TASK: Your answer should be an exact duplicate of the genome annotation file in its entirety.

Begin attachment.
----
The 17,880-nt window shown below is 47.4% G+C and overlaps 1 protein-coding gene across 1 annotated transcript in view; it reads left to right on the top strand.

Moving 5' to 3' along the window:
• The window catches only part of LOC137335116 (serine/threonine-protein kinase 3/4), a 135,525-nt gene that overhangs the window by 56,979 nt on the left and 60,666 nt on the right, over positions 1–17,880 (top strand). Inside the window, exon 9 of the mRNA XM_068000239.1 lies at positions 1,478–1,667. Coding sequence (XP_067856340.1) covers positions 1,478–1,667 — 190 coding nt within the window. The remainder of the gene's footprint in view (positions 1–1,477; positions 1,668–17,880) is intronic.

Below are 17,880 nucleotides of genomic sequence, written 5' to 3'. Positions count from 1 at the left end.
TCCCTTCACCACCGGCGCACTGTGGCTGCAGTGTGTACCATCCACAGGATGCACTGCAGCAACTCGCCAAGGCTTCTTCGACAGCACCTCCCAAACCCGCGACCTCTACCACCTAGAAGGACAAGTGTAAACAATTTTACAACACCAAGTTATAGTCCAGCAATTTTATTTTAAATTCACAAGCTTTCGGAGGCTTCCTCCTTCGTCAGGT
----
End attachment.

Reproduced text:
The 17,880-nt window shown below is 47.4% G+C and overlaps 1 protein-coding gene across 1 annotated transcript in view; it reads left to right on the top strand.

Moving 5' to 3' along the window:
• The window catches only part of LOC137335116 (serine/threonine-protein kinase 3/4), a 135,525-nt gene that overhangs the window by 56,979 nt on the left and 60,666 nt on the right, over positions 1–17,880 (top strand). Inside the window, exon 9 of the mRNA XM_068000239.1 lies at positions 1,478–1,667. Coding sequence (XP_067856340.1) covers positions 1,478–1,667 — 190 coding nt within the window. The remainder of the gene's footprint in view (positions 1–1,477; positions 1,668–17,880) is intronic.

Below are 17,880 nucleotides of genomic sequence, written 5' to 3'. Positions count from 1 at the left end.
TCCCTTCACCACCGGCGCACTGTGGCTGCAGTGTGTACCATCCACAGGATGCACTGCAGCAACTCGCCAAGGCTTCTTCGACAGCACCTCCCAAACCCGCGACCTCTACCACCTAGAAGGACAAGTGTAAACAATTTTACAACACCAAGTTATAGTCCAGCAATTTTATTTTAAATTCACAAGCTTTCGGAGGCTTCCTCCTTCGTCAGGT